Colonel Mortimer would like to wish congratulations to Colonel Mortimer's all-time favorite baseball player. Of course, Colonel Mortimer could be referring to none other than the greatest lead-off hitter in league history, Rickey Nelson Henley Henderson.
While Rickey the man may have had his faults--an ego equal to his impressive skills (upon surpassing Lou Brock to become the all-time stolen base leader, he humbly announced that he was now "the greatest of all time!"); his responsibility in the popularization of the trend that saw athletes referring to themselves in the third person, and he perhaps stuck around far too long after the effects of aging took their toll on his abilities, even playing a year or two in the minor leagues in his mid-forties. But all of these components are part of his overall persona, and damn if his charm is not only despite these traits, but because of them. And besides, I'll take his bravado over the false modesty of the likes of Alex Rodriguez any day of the week.
In 2003, a year that would prove to be his final season in the major leagues, I was lucky enough to see Rickey play in person one last time. It was during his half-season stint with the Los Angeles Dodgers. He didn't start, but late in the game, with the Dodgers holding a several run lead, Rickey came in to pinch hit for the starting pitcher, Hideo Nomo, if memory serves. He swung at an early pitch, hit an easy one hop grounder to the shortstop and was promptly thrown out. But Rickey, then 44 years old, ran towards first base with the same passion and intensity he displayed in his earlier and more fortuitous years as a World Series champ with the 1989 A's team (and the '93 Blue Jays) and in his 1990 AL MVP campaign.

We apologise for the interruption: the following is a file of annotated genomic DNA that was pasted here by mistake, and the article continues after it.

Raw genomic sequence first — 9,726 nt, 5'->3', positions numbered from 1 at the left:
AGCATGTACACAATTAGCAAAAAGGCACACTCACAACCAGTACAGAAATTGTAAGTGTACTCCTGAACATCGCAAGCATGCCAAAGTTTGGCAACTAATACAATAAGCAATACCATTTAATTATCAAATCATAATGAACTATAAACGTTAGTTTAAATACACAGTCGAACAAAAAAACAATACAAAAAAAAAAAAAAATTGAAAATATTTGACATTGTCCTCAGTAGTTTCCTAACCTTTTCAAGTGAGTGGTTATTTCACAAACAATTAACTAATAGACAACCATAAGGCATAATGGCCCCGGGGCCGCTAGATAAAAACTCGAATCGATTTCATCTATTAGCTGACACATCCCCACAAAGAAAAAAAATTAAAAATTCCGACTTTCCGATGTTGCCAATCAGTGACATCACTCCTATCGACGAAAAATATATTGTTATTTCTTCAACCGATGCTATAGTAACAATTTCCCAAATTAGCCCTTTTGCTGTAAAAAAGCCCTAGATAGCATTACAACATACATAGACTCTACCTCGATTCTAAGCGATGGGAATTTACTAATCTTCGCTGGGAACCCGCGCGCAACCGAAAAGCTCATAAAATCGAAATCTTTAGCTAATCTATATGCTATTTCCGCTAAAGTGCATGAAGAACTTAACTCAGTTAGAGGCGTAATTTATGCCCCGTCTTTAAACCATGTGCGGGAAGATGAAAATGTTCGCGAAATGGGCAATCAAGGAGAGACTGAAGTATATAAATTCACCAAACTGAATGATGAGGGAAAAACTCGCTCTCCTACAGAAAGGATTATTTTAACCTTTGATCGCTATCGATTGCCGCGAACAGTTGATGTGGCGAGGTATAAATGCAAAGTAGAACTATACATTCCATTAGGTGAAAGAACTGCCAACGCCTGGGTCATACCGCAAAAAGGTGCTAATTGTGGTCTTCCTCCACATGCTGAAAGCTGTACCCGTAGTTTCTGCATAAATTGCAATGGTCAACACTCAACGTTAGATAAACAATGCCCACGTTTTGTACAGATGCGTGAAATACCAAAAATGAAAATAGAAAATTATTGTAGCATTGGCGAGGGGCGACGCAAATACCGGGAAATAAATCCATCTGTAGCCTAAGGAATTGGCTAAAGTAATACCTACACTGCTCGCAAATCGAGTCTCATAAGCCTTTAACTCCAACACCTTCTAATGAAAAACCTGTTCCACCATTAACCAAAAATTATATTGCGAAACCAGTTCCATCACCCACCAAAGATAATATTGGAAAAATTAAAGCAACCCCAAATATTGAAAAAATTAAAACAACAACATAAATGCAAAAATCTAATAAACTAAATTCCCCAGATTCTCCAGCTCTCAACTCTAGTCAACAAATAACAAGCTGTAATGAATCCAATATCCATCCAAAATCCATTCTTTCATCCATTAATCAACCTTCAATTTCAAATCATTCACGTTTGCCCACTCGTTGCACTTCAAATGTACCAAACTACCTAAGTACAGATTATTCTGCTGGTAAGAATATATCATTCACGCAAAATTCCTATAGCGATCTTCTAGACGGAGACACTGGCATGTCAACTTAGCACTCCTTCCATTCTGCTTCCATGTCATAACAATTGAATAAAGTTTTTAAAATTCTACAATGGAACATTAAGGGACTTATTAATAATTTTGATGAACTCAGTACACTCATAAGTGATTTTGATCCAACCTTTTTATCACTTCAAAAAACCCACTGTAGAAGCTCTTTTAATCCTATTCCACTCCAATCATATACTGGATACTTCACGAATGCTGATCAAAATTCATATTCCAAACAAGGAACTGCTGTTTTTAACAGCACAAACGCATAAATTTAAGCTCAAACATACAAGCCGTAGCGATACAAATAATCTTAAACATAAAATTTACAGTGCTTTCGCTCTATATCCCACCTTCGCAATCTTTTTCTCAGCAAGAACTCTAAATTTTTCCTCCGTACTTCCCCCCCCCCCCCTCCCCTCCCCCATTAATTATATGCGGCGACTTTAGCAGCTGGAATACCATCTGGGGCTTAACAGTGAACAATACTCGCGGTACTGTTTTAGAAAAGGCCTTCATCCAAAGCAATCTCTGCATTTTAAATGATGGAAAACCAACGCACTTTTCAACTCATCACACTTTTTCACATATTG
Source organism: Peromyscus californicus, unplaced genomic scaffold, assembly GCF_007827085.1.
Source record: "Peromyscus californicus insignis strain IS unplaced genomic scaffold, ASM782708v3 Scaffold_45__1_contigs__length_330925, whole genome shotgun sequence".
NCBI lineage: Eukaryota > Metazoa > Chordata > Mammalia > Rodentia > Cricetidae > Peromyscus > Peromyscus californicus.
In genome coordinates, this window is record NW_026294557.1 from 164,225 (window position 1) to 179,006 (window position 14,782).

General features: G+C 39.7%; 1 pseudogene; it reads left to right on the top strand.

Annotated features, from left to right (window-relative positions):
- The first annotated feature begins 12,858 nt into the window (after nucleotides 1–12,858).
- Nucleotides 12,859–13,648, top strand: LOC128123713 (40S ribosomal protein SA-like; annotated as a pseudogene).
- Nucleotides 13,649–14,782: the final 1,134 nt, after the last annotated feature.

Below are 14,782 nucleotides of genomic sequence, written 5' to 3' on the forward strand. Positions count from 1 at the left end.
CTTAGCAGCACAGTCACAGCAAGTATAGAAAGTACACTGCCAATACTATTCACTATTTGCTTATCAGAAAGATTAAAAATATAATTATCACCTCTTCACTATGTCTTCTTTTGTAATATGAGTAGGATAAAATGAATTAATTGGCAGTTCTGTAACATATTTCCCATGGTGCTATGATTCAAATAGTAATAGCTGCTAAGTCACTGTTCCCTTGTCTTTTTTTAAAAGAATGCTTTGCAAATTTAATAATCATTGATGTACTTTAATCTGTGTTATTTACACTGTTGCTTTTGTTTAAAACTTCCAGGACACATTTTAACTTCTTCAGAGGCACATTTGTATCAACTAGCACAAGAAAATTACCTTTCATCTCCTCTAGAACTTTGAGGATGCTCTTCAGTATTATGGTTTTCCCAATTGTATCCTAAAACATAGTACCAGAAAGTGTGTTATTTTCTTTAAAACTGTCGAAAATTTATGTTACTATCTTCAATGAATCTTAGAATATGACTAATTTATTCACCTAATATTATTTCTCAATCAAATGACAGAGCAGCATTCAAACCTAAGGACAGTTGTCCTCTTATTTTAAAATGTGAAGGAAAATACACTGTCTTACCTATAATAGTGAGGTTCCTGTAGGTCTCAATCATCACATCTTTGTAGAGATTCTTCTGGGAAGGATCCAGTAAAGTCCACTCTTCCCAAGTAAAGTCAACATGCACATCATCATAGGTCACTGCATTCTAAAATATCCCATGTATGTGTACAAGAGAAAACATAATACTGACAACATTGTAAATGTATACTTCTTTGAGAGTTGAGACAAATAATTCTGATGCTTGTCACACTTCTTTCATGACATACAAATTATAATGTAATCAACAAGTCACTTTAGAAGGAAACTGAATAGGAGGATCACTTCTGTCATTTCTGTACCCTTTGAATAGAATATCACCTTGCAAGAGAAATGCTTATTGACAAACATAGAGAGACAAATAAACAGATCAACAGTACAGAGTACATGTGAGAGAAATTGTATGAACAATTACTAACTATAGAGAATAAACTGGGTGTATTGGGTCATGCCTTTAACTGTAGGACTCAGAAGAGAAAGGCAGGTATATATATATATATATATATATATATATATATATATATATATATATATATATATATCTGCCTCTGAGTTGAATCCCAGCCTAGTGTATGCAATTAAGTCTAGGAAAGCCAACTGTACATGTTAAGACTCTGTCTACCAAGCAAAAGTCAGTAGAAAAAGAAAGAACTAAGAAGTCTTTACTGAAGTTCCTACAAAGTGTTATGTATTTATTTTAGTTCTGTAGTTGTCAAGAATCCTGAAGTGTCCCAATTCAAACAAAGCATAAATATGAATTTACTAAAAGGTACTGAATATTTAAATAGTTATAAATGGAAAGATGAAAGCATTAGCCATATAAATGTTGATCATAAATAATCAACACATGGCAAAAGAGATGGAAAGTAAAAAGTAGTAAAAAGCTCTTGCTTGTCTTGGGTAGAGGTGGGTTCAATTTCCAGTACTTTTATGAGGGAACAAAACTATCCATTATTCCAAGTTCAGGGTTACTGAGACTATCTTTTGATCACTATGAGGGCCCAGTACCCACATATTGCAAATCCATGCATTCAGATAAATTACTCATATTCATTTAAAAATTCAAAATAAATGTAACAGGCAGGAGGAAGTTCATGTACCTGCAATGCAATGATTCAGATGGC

My excitement at Rickey's should-have-been-unanimous induction into the Hall of Fame is tempered somewhat by the fact that once Jerry Rice gets enshrined at Canton next year, no more players from the greatest era (the late 80's/early 90's) of my two favorite sports teams (the A's and 49ers, natch) are left to be celebrated (well maybe Mark McGwire, but that is seeming less likely due to the cloud of steroid abuse and anyway that fucker would probably go in as a Cardinal anyway) with no modern players from either teams worthy of mention. But weeping for the last vestiges of my youth's prosperous sports franchise success is for another time, let's celebrate the man, the legend, the Rickey Henderson!